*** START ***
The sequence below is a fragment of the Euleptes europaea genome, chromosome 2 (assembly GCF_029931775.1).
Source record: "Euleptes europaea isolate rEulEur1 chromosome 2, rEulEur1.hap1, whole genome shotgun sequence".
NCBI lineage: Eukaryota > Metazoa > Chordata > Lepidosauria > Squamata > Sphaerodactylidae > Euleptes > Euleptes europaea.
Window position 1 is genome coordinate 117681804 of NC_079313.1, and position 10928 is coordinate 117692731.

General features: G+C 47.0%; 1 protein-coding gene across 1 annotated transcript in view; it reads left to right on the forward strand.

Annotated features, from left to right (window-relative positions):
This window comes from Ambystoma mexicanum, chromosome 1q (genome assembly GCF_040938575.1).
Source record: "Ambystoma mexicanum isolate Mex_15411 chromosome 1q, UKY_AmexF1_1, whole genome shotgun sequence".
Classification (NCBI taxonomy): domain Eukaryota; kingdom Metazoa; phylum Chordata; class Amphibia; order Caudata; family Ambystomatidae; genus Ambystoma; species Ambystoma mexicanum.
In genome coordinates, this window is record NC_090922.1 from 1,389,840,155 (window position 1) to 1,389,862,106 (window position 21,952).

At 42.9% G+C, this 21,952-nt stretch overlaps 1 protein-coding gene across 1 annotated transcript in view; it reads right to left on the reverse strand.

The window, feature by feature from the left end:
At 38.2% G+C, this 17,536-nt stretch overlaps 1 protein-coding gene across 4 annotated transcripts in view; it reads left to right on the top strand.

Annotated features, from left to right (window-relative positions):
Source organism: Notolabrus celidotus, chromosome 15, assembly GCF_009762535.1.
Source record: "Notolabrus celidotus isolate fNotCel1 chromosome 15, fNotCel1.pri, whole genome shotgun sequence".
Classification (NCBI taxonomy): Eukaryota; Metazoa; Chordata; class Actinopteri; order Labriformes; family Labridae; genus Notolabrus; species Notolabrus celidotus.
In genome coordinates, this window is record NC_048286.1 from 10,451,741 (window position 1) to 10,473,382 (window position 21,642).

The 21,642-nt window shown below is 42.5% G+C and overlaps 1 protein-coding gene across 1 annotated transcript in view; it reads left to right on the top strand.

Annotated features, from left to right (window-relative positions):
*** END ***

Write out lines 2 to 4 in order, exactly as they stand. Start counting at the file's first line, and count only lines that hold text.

Source record: "Euleptes europaea isolate rEulEur1 chromosome 2, rEulEur1.hap1, whole genome shotgun sequence".
NCBI lineage: Eukaryota > Metazoa > Chordata > Lepidosauria > Squamata > Sphaerodactylidae > Euleptes > Euleptes europaea.
Window position 1 is genome coordinate 117681804 of NC_079313.1, and position 10928 is coordinate 117692731.